Oyster Takes Honolulu Hotel Reviews To New Level


Oyster’s Oahu reviews have gone live. I went back to have an in-depth look by reading reviews of properties I have visited out of the 49 hotels currently featured.

In addition to presenting positive attributes of each property, they also weren’t afraid to say and show what concerned them.  For example, soiled furniture at Hawaii Prince Hotel Waikiki, dirty window crevices at Park Shore and the ghost town feeling of Ilikai.

The reviews were written by a group of professional journalists who stayed at each property.  Their honesty is a refreshing change from sites like TripAdvisor.

My verdict:  Oyster nailed the pro’s and con’s.  It’s a great example of technology used well to help consumers with their travel planning.  This review coming from someone not that easy to please.  Kudos to Oyster for a great start.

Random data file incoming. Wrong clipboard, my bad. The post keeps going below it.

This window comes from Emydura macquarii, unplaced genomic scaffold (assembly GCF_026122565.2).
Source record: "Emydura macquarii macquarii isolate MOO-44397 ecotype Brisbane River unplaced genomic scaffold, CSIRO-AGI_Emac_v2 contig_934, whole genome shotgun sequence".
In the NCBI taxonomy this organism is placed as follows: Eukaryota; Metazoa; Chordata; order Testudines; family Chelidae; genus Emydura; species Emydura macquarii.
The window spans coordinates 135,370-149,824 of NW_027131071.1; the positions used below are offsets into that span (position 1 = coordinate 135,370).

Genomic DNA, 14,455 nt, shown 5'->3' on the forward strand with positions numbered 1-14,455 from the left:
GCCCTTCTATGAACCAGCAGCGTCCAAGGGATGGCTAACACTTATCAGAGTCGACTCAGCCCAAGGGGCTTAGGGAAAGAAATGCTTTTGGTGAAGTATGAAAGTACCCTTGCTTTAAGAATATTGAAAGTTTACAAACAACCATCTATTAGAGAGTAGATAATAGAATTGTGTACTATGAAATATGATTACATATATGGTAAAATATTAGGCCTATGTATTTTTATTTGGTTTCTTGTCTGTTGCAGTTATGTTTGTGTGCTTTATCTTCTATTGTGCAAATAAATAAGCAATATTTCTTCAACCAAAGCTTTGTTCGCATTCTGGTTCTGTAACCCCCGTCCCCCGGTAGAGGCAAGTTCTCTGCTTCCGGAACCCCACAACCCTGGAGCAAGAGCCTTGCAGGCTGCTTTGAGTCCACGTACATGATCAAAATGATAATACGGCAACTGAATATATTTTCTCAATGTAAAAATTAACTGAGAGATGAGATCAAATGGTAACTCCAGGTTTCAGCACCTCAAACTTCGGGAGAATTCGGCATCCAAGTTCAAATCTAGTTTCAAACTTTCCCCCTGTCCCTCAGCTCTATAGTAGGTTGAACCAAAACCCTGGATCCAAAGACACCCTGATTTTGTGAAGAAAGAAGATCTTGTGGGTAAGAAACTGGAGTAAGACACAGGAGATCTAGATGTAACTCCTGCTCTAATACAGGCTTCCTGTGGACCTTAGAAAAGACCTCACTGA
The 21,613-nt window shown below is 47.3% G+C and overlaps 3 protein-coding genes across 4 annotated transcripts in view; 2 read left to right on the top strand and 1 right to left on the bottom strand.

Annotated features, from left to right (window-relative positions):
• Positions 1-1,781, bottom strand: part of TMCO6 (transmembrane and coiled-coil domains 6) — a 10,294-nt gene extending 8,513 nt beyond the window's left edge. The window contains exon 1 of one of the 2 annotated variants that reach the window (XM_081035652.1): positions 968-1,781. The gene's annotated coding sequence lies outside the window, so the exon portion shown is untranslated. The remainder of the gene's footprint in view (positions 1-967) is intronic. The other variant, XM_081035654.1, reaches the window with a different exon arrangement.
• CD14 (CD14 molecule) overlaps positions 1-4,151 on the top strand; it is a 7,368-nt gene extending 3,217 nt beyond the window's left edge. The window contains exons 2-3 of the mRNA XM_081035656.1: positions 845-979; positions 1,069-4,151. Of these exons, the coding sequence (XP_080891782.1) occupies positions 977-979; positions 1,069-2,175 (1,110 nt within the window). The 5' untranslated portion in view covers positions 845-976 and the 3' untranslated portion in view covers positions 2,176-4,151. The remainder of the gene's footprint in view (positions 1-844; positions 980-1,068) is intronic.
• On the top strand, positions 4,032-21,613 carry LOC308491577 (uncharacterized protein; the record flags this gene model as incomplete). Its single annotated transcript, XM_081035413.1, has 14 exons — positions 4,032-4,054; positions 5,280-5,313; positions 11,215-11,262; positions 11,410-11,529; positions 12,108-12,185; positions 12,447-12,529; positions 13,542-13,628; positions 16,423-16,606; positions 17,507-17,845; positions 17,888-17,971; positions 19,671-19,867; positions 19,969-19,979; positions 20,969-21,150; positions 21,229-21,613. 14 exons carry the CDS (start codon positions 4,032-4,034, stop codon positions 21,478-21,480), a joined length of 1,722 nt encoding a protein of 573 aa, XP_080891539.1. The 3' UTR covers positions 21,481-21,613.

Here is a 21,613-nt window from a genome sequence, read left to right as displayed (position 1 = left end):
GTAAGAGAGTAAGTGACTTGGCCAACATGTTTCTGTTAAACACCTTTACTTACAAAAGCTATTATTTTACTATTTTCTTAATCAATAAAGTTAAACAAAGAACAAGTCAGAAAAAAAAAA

What I liked:

  • In-depth, detailed, honest reviews.
  • Appropriate ratings.
  • Well thought out and well written by journalists.
  • Photography that captures the entire guest experience.
  • Comments accepted if you have a Facebook account.

What I’d like to see in the future:

  • More hotel reviews with outer-island properties featured too.  This will come in time.
  • Less fish eye photography.  Some of the photos just need to be simple, using a standard lens.
  • Site performance needs to improve.  In part this appears due to the size of photos.  Many can’t be loaded small, and I didn’t necessarily need to see them all large.  Loading was slow even with my 10MB/s broadband connection.
  • Analysis of quality vs. price is needed.

Final Thoughts:

Their average nightly room rate is calculated over the next 30 days.

It’s an average of the lowest priced room.  If you’re looking at pricing in the future, the costs will no doubt be higher.  For example, when I checked the Kahala Resort in October, the average room price (not suite) was $656 instead of the $425 shown on Oyster.

Not all user’s will have a Facebook account.

I appreciate that Oyster is trying to ensure that comments are authentic.  Having people provide their Facebook account before commenting is one way to achieve this.  I hope they can offer an alternative for those not on Facebook too.